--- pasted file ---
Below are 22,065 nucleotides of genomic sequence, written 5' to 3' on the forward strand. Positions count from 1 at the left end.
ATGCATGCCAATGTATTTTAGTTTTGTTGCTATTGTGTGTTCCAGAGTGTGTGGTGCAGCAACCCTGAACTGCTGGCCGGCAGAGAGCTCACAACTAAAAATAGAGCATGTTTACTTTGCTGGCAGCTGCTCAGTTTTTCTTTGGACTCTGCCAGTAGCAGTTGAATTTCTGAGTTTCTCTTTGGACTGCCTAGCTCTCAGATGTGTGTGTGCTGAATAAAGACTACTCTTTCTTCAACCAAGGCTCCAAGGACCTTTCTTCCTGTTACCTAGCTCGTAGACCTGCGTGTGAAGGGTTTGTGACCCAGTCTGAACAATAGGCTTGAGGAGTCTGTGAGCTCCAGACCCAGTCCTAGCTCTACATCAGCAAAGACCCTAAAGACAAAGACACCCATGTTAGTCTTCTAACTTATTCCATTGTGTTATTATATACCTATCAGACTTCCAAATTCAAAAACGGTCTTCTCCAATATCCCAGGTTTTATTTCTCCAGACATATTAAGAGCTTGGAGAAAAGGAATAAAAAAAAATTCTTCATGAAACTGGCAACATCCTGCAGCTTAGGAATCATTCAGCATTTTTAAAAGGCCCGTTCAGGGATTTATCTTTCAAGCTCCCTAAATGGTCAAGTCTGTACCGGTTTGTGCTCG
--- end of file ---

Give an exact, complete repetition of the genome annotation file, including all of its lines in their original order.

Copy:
Below are 22,065 nucleotides of genomic sequence, written 5' to 3' on the forward strand. Positions count from 1 at the left end.
ATGCATGCCAATGTATTTTAGTTTTGTTGCTATTGTGTGTTCCAGAGTGTGTGGTGCAGCAACCCTGAACTGCTGGCCGGCAGAGAGCTCACAACTAAAAATAGAGCATGTTTACTTTGCTGGCAGCTGCTCAGTTTTTCTTTGGACTCTGCCAGTAGCAGTTGAATTTCTGAGTTTCTCTTTGGACTGCCTAGCTCTCAGATGTGTGTGTGCTGAATAAAGACTACTCTTTCTTCAACCAAGGCTCCAAGGACCTTTCTTCCTGTTACCTAGCTCGTAGACCTGCGTGTGAAGGGTTTGTGACCCAGTCTGAACAATAGGCTTGAGGAGTCTGTGAGCTCCAGACCCAGTCCTAGCTCTACATCAGCAAAGACCCTAAAGACAAAGACACCCATGTTAGTCTTCTAACTTATTCCATTGTGTTATTATATACCTATCAGACTTCCAAATTCAAAAACGGTCTTCTCCAATATCCCAGGTTTTATTTCTCCAGACATATTAAGAGCTTGGAGAAAAGGAATAAAAAAAAATTCTTCATGAAACTGGCAACATCCTGCAGCTTAGGAATCATTCAGCATTTTTAAAAGGCCCGTTCAGGGATTTATCTTTCAAGCTCCCTAAATGGTCAAGTCTGTACCGGTTTGTGCTCG